ADVANCES. An advance is granted either by way of overdraft upon a current account, or by a loan upon a separate account. or, in some districts, upon a promissory note. The discounting of bills is practically the same as making an advance upon the security of the bills.
In considering an application for an ad vance. a branch manager is influenced by his own personal knowledge of the borrower, by the figures as shown by the certified balance sheet of the customer, and by the history of previous transactions and the various conclusions to be drawn from a careful study of the customer's account. Some of the questions which naturally arise in a banker's mind are : For how long is the advance required ? If granted. is it likely to be repaid according to promise ? For what purpose is the money required ? What security is offered ? It may be impossible to entertain an application in the form in which it is first made by a customer. Francis E. Steele, in " Present-Day Banking," says " Any body can grant, or submit to his Head Office. a perfectly good proposal. Anybody can decline a transaction which is obviously impossible. Where the real skill of a bank manager proves itself is in getting a bor rower so to modify an impracticable pro posal that it will assume a shape in which it will be acceptable to himself and to his Head Office." Securities such as second mortgages, reversions, building land, brick fields, shares with a liability attached, etc., are, as a rule, avoided by most bankers. " The most dangerous of all loans," wrote the late J. \V. Gilbart, " are those which are made against unmarketable securities, such as mills, ironworks, coal mines, landed pro perty. etc." The securities most commonly favoured by bankers arc first-class stocks and shares, deeds of readily realisable properties, good bearer bonds, guarantees by reliable sureties, and life policies to the extent of the surrender value.
With regard to unsecured advances, George Rae in " The Country Banker " puts the position in a most practical way. He
supposes Z1,000 to be advanced for three months without security and that the cus tomer fails and pays 5s. in the pound. The profit on the transaction, taking all things into account, will not have much exceeded 5. " To secure this modest recompense of reward, you have risked /1,000 and actually lost 1730. You will have to make 150 fresh advances of f,I,000 each—that is to say, you will have to incur fresh uncovered risks to the amount of f:150,000 to redeem your loss." In granting a limit a banker should reserve to himself the right to cancel the limit, at any time, if he should deem it necessary. In Rouse v. Bradlord Banking Company, (1894, A .C. 586). Lord llerschell said, at p. 395 : " It is not necessary to consider what the rights of the bank were with regard to their debtors when they had agreed to an overdraft. The transaction is. of course, of the commonest. It may be that an overdraft does not prevent the bank who have agreed to give it from at any time giving notice that it is no longer to continue. and that they must he paid their money. This, 1 think, at least it does : if they have agreed to give an overdraft, they cannot refuse to honour cheques or drafts, within the limit of that overdraft, which have been drawn and put in circulation before any notice to the person to whom they have agreed to give the overdraft that the limit is to be withdrawn. That effect I think it has in point of law ; whether it has more than that in point of law it is unnecessary to consider." The length of notice will depend upon what was arranged when the limit was granted ; but a limit cannot be withdrawn before the expiration of the period for which it was sanctioned, unless the customer's position, or his security, has greatly changed for the worse.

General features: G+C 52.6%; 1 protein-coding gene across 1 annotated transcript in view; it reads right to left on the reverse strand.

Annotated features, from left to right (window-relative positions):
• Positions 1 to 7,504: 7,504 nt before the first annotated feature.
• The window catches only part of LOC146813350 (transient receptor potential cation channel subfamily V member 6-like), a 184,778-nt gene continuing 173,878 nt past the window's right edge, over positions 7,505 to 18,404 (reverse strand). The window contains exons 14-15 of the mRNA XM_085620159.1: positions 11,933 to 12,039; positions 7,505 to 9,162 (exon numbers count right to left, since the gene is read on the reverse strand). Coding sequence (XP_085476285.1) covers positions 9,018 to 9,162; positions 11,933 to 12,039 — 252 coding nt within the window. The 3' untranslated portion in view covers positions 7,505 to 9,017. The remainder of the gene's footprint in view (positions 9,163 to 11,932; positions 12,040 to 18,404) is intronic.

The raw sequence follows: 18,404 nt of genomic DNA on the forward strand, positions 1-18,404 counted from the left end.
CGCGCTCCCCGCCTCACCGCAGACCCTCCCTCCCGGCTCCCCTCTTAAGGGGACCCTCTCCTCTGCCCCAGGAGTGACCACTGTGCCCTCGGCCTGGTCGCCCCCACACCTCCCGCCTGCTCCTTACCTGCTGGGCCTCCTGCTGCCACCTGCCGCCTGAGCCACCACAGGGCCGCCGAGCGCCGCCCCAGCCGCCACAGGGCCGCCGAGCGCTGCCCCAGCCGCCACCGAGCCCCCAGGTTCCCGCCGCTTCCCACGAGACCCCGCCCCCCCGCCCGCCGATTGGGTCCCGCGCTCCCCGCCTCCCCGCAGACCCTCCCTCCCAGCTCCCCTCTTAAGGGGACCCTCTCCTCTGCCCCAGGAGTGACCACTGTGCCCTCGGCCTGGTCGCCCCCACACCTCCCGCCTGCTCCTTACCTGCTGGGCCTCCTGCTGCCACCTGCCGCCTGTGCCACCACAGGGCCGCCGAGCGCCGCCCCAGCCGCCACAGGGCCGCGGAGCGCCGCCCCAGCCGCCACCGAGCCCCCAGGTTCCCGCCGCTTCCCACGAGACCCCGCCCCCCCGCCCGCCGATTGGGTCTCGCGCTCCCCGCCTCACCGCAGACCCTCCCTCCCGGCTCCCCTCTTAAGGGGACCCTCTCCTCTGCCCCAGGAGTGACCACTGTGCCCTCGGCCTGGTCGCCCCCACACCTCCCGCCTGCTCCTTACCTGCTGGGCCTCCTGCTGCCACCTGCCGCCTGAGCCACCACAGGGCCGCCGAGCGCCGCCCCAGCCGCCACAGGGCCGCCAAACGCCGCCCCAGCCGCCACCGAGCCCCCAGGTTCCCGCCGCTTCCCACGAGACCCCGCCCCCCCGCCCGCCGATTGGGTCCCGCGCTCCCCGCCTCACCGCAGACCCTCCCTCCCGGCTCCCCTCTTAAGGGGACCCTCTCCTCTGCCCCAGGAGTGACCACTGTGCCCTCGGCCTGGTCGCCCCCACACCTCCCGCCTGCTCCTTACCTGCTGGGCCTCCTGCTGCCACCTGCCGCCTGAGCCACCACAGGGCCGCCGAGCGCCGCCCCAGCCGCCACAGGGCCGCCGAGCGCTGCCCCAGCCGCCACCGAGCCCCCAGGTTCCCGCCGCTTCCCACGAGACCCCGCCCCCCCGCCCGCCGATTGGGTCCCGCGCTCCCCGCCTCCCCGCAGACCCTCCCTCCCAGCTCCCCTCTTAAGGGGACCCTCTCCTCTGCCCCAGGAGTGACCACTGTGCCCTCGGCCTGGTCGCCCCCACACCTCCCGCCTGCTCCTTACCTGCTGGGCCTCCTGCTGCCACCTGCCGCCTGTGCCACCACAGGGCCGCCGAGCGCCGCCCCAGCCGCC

Numerous small advances arc, as a rule, more satisfactory than two or three loans for very large amounts.